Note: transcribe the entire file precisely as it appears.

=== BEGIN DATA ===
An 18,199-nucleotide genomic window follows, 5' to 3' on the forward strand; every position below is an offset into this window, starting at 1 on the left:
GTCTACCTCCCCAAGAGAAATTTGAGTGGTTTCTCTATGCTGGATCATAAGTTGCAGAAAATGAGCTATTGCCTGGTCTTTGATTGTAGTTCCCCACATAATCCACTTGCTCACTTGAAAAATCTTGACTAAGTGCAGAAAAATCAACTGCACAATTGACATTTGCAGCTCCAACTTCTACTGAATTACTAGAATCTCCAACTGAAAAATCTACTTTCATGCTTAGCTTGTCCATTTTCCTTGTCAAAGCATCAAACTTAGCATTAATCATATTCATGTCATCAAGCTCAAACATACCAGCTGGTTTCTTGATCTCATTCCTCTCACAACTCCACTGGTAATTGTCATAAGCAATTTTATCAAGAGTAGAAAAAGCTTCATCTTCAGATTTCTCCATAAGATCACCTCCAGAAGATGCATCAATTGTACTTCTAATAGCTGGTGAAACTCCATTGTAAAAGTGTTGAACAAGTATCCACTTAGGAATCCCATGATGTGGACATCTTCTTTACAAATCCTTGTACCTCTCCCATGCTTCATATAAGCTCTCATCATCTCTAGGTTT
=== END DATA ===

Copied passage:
An 18,199-nucleotide genomic window follows, 5' to 3' on the forward strand; every position below is an offset into this window, starting at 1 on the left:
GTCTACCTCCCCAAGAGAAATTTGAGTGGTTTCTCTATGCTGGATCATAAGTTGCAGAAAATGAGCTATTGCCTGGTCTTTGATTGTAGTTCCCCACATAATCCACTTGCTCACTTGAAAAATCTTGACTAAGTGCAGAAAAATCAACTGCACAATTGACATTTGCAGCTCCAACTTCTACTGAATTACTAGAATCTCCAACTGAAAAATCTACTTTCATGCTTAGCTTGTCCATTTTCCTTGTCAAAGCATCAAACTTAGCATTAATCATATTCATGTCATCAAGCTCAAACATACCAGCTGGTTTCTTGATCTCATTCCTCTCACAACTCCACTGGTAATTGTCATAAGCAATTTTATCAAGAGTAGAAAAAGCTTCATCTTCAGATTTCTCCATAAGATCACCTCCAGAAGATGCATCAATTGTACTTCTAATAGCTGGTGAAACTCCATTGTAAAAGTGTTGAACAAGTATCCACTTAGGAATCCCATGATGTGGACATCTTCTTTACAAATCCTTGTACCTCTCCCATGCTTCATATAAGCTCTCATCATCTCTAGGTTT